Open Space Seattle:2100

Friday, January 27, 2006

Guiding Principles

For 3 months, the Open Space Seattle 2100 Guidance and Executive Committees developed a series of 8 principles to guide the vision plans for the charrette. So here they are. What do you think? What was left out? What did they miss? What will you your team add to these? Or how will you morph or re-interpret them?

REGIONAL RESPONSIVENESS
1. Consider Seattle's role as an ecological, economic, and cultural crossroads; its location in one of the world's great estuaries and between two dramatic mountain ranges; its critical position as a threshold to two major watersheds (Cedar and Green/Duwamish); and its relationship to salt and fresh water bodies throughout the city.

2. INTEGRATED AND MULTI-FUNCTIONAL
Integrate a variety of types of open space within a unifying, coherent structure. Incorporate considerations for streets, creeks, parks, habitat, urban forests, trails, drainage, shorelines, views, commercial and civic spaces, back yards and buildings. Consider layering multiple functions and uses within green spaces to create high-functioning, high value open spaces.

3. EQUITY AND ACCESSIBILITY
Within a network of open spaces provide equitable access for all persons to a variety of outdoor and recreational experiences. Distribute appropriate open space types to every neighborhood, in order to address the needs of diverse population groups. Prioritize public access to water.

4. CONNECTIVITY/COHERENCE
Create a wholly connected system that facilitates non-motorized movement, enhances habitat through connectivity, links diverse neighborhoods, and is easy to navigate and understand. Connect these in-city amenities to surrounding communities, trails and public lands.

5. QUALITY, BEAUTY, IDENTITY and ROOTEDNESS
Use Seattle's many natural strengths to create an exemplary, signature open space system. Build on intrinsic qualities, both natural and cultural; reflect, respond to and interpret geographic, ecological, aesthetic and cultural contexts; address emotional and spiritual needs; and inspire a deep connection to place.

6. ECOLOGICAL FUNCTION AND INTEGRITY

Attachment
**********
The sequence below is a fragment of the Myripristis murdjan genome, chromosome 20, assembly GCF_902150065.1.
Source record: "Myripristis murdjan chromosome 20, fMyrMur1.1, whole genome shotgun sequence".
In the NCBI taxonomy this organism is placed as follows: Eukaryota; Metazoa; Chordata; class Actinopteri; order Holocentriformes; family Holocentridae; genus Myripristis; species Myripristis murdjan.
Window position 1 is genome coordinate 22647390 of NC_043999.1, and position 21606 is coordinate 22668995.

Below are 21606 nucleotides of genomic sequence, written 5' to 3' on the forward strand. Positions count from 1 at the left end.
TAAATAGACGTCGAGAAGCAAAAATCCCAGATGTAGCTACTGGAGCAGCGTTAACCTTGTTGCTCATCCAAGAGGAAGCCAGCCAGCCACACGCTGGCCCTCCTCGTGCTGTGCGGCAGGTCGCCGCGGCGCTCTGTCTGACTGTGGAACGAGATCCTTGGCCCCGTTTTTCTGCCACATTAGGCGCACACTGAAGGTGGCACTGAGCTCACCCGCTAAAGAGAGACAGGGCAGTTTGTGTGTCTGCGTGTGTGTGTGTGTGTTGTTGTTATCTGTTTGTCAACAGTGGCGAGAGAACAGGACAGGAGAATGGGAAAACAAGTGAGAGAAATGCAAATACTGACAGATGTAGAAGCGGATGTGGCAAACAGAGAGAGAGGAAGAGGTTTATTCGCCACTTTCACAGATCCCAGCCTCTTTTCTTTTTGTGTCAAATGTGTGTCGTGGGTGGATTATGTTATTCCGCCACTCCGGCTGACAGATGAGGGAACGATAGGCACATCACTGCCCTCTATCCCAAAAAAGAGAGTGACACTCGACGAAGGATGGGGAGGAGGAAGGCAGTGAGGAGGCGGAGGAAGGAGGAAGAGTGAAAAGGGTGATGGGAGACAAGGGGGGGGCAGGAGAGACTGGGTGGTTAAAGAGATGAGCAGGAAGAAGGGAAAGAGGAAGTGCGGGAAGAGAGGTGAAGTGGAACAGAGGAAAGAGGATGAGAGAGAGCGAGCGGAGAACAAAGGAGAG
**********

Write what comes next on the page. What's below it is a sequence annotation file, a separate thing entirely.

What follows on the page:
Expand the quantity and quality of natural systems in the city: Provide quality habitat for all appropriate species, with a special emphasis on the waters' edge. Design for hydrological health (water temperature, water quality, water regimes, stormwater), and consider appropriate water and resource conservation strategies. Connect to regional ecosystems in order to achieve integrity, resiliency and biodiversity in ecological systems in the face of climate change.

7. HEALTH AND SAFETY
Continue to make the city a safe and healthful place to live. Reduce the risk of natural hazards (slides, flooding, earthquake, soil and water contamination) while reclaiming and treating previously toxic sites. Provide multiple opportunities for exercise, physical activity, and a connection to nature to be integrated into daily lives.

8. FEASIBILITY, FLEXIBILITY AND STEWARDSHIP
While visionary, the plan should be lasting and feasible, with a complementary set of near-term implementation strategies that includes mechanisms for both public and private investment that are achievable in incremental steps and adaptable over time. (e.g. codes, funding sources and incentives). It should be maintainable, inspiring shared stewardship between public agencies, private businesses, and individual citizens to foster pride, purpose and community.

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